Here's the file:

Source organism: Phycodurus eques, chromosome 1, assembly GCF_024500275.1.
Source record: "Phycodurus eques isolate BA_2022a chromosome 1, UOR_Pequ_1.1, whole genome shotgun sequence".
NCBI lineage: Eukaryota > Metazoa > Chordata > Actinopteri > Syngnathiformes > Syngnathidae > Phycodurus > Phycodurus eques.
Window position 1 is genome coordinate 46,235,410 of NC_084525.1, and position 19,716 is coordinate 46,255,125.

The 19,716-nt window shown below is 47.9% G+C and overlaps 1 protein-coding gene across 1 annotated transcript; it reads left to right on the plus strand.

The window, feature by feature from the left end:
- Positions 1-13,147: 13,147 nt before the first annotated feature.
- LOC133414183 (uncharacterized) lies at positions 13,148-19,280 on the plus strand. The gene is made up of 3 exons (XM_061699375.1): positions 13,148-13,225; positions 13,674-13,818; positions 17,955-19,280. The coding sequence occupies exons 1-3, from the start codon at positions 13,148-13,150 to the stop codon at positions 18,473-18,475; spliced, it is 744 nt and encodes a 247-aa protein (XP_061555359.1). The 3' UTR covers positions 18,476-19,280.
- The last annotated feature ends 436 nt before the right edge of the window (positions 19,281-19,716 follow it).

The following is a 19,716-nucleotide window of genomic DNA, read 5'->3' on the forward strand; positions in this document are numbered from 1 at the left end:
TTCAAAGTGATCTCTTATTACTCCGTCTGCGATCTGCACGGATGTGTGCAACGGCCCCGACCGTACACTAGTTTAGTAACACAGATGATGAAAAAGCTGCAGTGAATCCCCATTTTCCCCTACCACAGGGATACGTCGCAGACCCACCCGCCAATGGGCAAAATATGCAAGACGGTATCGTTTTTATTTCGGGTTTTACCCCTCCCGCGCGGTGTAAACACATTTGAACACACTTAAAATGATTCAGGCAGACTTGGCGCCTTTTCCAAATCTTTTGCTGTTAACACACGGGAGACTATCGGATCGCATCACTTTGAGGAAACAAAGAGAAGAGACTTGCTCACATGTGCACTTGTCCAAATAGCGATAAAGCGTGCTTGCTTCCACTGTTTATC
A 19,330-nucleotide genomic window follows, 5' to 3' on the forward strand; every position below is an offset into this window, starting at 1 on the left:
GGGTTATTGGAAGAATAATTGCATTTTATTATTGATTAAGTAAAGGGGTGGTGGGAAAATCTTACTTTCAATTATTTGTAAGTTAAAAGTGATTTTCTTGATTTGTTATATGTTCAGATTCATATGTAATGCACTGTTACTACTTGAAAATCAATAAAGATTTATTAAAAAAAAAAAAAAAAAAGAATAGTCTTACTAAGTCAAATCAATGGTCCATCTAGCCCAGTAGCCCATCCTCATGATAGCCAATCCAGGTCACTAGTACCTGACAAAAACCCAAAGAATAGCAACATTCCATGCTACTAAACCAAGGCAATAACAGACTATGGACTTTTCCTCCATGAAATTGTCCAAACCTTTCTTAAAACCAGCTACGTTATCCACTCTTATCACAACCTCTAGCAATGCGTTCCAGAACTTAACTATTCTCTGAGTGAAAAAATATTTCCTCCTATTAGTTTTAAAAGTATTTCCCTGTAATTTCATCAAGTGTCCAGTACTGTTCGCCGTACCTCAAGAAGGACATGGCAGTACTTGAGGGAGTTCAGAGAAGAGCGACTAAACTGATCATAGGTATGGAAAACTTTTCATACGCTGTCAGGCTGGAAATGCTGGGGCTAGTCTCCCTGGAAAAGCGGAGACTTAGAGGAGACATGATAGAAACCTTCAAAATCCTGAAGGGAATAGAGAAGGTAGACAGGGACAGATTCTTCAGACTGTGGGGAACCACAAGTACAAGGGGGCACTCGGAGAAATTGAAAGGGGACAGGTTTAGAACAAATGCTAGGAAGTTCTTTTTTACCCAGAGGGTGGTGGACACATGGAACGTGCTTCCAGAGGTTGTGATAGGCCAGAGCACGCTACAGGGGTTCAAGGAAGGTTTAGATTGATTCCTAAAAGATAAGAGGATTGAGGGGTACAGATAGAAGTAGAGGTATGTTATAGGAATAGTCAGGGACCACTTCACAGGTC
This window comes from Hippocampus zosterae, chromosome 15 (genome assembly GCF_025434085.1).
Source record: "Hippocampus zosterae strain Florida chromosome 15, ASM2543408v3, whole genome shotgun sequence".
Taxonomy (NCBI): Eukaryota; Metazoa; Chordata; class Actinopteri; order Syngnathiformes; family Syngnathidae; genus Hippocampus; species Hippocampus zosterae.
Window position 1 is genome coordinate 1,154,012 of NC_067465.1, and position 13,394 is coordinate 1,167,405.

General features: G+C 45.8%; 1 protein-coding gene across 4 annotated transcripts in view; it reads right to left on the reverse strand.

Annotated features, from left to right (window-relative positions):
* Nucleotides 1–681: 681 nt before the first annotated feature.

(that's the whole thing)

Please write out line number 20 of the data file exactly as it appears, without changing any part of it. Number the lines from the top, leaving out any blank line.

* Nucleotides 1–681: 681 nt before the first annotated feature.